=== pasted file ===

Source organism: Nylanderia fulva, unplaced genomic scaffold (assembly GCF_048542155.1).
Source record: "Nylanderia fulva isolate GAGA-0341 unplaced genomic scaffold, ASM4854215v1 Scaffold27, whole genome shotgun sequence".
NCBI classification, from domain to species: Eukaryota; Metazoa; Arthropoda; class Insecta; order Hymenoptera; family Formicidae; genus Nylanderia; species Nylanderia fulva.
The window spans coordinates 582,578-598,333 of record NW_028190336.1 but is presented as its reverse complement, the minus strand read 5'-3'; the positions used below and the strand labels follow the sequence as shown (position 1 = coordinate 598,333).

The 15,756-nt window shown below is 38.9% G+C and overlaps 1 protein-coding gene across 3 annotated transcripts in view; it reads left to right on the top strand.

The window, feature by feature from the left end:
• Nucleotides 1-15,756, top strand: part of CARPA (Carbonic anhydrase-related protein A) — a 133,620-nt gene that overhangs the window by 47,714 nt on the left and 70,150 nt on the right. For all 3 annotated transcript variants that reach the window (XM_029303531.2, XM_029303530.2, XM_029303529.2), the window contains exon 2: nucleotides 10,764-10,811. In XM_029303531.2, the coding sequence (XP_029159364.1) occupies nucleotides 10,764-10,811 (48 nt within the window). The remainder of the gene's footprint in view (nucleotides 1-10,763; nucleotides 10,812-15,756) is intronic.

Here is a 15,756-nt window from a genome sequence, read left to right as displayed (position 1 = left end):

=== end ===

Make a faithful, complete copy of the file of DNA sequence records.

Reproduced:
Source organism: Nylanderia fulva, unplaced genomic scaffold (assembly GCF_048542155.1).
Source record: "Nylanderia fulva isolate GAGA-0341 unplaced genomic scaffold, ASM4854215v1 Scaffold27, whole genome shotgun sequence".
NCBI classification, from domain to species: Eukaryota; Metazoa; Arthropoda; class Insecta; order Hymenoptera; family Formicidae; genus Nylanderia; species Nylanderia fulva.
The window spans coordinates 582,578-598,333 of record NW_028190336.1 but is presented as its reverse complement, the minus strand read 5'-3'; the positions used below and the strand labels follow the sequence as shown (position 1 = coordinate 598,333).

The 15,756-nt window shown below is 38.9% G+C and overlaps 1 protein-coding gene across 3 annotated transcripts in view; it reads left to right on the top strand.

The window, feature by feature from the left end:
• Nucleotides 1-15,756, top strand: part of CARPA (Carbonic anhydrase-related protein A) — a 133,620-nt gene that overhangs the window by 47,714 nt on the left and 70,150 nt on the right. For all 3 annotated transcript variants that reach the window (XM_029303531.2, XM_029303530.2, XM_029303529.2), the window contains exon 2: nucleotides 10,764-10,811. In XM_029303531.2, the coding sequence (XP_029159364.1) occupies nucleotides 10,764-10,811 (48 nt within the window). The remainder of the gene's footprint in view (nucleotides 1-10,763; nucleotides 10,812-15,756) is intronic.

Here is a 15,756-nt window from a genome sequence, read left to right as displayed (position 1 = left end):